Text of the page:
More iris blossoms will open in the next few weeks and I’ll treasure each during their fleeting appearance in my Texas garden.

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10 thoughts on “Just Because They’re Pretty

  1. At times I think knowing “everything” about a flower does nothing to enhance my enjoyment of it. The way the blooms you’ve shown dance through your garden scapes, I cannot see how reading (and as far as my mind goes) promptly forgetting the cultivar names could help me appreciate their delicate colors or gently elevated display.

    With one notable exception. Shoshana’s Iris. That name is so very special, a tribute. May those iris in your spaces and the inspiration for their special naming never fade from memory!

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    • Irises and daylilies–so much to learn and so little time. 🙂

      I like to learn the names of plants, but have given over to simply enjoying some of them, with little knowledge about them, except that they’re beautiful. As for Shoshana’s , any opportunity to say her name and remember, is a gift.

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  2. Your irises are lovely! The names are not important since the flowers don’t even know their own names. So fitting that Pam has named the iris you shared for your daughter. Happy Spring!

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    • It’s been a good year for the irises, Laurin. I guess you’re right, I never thought about the fact that they don’t know their own names–has a certain charm, I guess. 🙂

      Happy springtime to you, too!

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  3. What a beautiful name: Shoshana. I have to agree with everyone else that naming the iris after your daughter is a really special tribute. And what a gorgeous iris it is. Garden plants can come and go in popularty but there really is something special about these traditional favourites found in older gardens. I have irises and crinums growing here and they are as tough as can be. They’ve survived droughts and a series of uncaring renters. I love the idea that some mystery gardener planted them and may be gone but he has left something of himself behind. Today I was walking along Ladybird Lake and struck up a conversation with an old timer. He asked me if I knew who Ladybird was and if I had ever met her. Apparently he had. We both agreed that she left a pretty special legacy behind. Flowers are both ephemeral and forever.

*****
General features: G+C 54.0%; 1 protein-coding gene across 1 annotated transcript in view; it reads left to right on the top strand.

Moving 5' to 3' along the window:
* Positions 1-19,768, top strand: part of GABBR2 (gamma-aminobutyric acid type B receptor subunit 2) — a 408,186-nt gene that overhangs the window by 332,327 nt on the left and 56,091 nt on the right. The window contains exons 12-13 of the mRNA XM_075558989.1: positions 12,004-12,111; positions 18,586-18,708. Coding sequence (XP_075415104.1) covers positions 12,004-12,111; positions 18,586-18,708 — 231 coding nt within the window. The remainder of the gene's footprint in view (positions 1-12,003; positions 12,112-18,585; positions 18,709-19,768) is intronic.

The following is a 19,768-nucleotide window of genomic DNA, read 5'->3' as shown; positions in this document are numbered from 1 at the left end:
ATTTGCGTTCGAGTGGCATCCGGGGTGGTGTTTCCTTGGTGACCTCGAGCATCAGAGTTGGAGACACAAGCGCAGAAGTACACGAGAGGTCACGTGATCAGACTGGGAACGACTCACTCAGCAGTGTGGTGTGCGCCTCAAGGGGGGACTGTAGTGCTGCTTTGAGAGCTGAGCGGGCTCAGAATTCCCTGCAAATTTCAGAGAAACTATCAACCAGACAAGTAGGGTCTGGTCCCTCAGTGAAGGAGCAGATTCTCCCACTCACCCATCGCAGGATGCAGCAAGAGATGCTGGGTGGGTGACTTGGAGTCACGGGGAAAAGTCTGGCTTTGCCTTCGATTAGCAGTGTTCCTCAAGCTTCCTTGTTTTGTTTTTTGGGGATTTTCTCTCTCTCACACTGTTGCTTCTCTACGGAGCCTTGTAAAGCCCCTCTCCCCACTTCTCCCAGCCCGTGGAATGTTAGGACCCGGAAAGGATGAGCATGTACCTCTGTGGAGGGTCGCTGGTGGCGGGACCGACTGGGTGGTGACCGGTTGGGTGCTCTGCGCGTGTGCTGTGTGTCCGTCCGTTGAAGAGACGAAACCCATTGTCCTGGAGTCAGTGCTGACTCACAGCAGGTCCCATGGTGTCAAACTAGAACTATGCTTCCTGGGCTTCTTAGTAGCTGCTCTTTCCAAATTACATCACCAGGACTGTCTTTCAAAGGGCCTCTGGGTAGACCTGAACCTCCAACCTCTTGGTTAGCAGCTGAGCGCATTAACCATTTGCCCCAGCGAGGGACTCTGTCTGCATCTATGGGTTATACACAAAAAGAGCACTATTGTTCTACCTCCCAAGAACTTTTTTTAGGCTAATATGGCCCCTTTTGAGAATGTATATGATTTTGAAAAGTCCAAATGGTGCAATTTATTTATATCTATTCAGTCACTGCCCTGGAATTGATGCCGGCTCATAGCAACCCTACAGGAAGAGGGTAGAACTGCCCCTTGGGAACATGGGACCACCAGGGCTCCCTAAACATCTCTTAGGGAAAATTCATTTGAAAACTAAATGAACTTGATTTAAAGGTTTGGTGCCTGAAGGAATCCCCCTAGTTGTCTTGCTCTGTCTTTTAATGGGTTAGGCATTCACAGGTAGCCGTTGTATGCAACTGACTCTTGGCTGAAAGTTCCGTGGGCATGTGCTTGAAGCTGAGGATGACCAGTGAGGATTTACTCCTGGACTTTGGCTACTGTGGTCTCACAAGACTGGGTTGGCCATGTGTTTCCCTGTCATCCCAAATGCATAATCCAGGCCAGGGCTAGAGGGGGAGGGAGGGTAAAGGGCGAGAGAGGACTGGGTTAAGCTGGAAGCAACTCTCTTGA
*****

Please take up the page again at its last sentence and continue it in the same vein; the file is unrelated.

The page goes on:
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    • Shoshana is a beautiful name–it means “lily”. Like my girl, the iris is beautiful–it’s a really vibrant lilac and has those darling ruffles. I just love the ruffles. Today I found another garden of an elderly lady where the same irises are in bloom, but no one knows the true name.

      There’s nothing like those hardy plants that are ignored, but thrive for decades in gardens–the antique roses, the hardy iris and daylily species–and of course, our beloved native plants. Ladybird was onto something….

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  4. I love iris and can’t wait for all mine to bloom….I barely know any names of mine but love them all….I especially love that yellow columbine at the end….I have seen that growing in the SW and understand it is native to the SW.

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    • Yours should bloom soon, though, so you have something glorious to look forward to! Yes, you’re correct: the yellow columbine, Aquilegia chrysantha (var. hinckleyana) is native to Texas, as is the A. canadensis.